Origins of Field Research
Ethnographic field work: The study of native cultures by learning the native language, observing and taking part in native life, originated with founders of modern anthropology.
The social reform tradition of sociology is another major source of modern field research . In the late nineteenth century, as social reformers and sociologists turned first to social surveys and then to a more varied methodology based primarily on field observation.
What is field observation?
Ethnographic research offers an orientation to understand the process and structure of a social setting and employs research techniques consistent with this orientation. It is the study of both explicit and tacit cultural knowledge. Observing user in the field is always the best way to determine their usability requirement.
Focus on community and ethnic groups To know immediate impact of an event, and aspects of everyday life. To get a inside view of reality Focus on person & the setting
Qualitative & Quantitative
Because qualitative data typically involves words and quantitative data involves numbers. In quantitative research(deductive), the researcher is ideally an objective observer who neither participates in nor influences what is being studied. In qualitative research(inductive), however,the researcher can learn the most by participating and/or being immersed in a research situation. Choices about which approach to use may reflect the interests of those conducting or benefiting from the research and the purposes for which the findings will be applied. Decisions about which kind of research method to use may also based on the researcher's own experience and preference, the population being researched, the proposed audience for findings, time, money and other resources available.
Field Observation & Scientific Observation
Casual & everyday, Direct observation, unaided by any instruments Natural setting Less structured & less systematic
Planned methodology Direct & indirect observation Laboratory contrived situation Structured & systematic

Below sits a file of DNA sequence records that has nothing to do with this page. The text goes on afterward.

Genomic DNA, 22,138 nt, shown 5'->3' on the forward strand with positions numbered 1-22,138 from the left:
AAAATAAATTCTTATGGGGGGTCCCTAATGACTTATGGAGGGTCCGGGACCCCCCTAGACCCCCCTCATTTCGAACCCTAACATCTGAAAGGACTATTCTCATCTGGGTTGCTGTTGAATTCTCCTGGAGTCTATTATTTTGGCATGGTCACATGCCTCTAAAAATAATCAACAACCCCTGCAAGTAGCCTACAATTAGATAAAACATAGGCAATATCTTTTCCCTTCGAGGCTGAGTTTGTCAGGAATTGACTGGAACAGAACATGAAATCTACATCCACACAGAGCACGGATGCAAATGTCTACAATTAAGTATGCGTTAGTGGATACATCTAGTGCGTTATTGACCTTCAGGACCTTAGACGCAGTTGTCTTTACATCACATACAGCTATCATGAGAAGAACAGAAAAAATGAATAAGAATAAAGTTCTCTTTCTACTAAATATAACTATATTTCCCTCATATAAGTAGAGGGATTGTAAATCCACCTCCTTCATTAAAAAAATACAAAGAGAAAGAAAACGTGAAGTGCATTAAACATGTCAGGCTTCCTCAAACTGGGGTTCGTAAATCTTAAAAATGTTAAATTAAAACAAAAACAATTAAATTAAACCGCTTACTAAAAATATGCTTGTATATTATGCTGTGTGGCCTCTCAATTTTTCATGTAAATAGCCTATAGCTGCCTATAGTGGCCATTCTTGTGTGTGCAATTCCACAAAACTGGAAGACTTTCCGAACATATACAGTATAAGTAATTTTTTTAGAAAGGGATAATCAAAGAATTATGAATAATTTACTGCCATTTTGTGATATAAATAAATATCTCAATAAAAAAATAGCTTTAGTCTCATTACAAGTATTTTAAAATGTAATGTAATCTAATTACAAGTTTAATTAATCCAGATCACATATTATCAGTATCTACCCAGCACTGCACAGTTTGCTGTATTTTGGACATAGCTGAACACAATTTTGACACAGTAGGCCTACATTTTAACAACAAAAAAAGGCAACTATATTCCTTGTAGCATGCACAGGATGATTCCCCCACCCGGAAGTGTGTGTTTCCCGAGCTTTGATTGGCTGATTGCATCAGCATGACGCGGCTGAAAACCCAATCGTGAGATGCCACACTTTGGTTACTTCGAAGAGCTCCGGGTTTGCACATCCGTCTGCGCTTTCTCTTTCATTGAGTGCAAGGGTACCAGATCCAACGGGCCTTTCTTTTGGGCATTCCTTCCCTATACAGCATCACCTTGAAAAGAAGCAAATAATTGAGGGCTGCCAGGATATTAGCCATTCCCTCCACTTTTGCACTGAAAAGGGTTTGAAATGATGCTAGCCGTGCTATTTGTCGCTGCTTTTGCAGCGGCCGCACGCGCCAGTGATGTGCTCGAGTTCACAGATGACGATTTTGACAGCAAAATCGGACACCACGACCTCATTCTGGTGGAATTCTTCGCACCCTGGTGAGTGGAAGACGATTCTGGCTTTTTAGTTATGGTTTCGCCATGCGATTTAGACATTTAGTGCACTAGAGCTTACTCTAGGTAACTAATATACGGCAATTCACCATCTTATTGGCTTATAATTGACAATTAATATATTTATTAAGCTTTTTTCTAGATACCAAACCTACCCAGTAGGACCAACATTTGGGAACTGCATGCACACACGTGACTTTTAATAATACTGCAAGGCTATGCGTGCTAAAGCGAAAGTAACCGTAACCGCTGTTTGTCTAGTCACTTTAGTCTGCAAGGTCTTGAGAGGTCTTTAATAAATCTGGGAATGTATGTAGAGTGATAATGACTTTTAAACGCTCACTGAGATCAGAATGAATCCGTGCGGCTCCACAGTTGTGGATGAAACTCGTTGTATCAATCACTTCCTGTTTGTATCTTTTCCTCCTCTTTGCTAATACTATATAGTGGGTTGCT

When do we use it?
To study a dynamics situation To preserve the interrelationship of the person & situation Methodological problems, resources, or ethics preclude the adoption of other research strategic Lack of knowledge about the topic
Types of Observation
Participant vs Non-participant observation Structured vs Unstructured observation
Non Participant Observation
Observer is an eavesdropper Someone who attempts to observe people without interacting with them Without their knowledge that they are being observed Used most routinely by psychologists studying children and animals.
Observer participates actively, for an extended period of time May require observer to live or work in that area Assumes that observer will become accepted member of the group or community Historically field research has been associated most strongly with participant observation.
Levels of participation
Both types of observation are poles of a continuum. At one extreme is he participant observer who becomes completely absorbed in the group under observation At the other is the non-participant who tries to remain aloof from it.
Early phase of the research May become specific to when and where to observe, what specific aspects of the setting or behavior to observe, and how to make and record observations.
How to do unstructured observation
Take a notebook and pen Note down when you see something interesting. Write down theories as you form them. Don’t jump to conclusions straight away. Look for more evidence. Ask people to confirm things
Greater control of sampling Measurement of error Permits stronger generalizations and checks on reliability and validity This is more like a survey, where every respondent...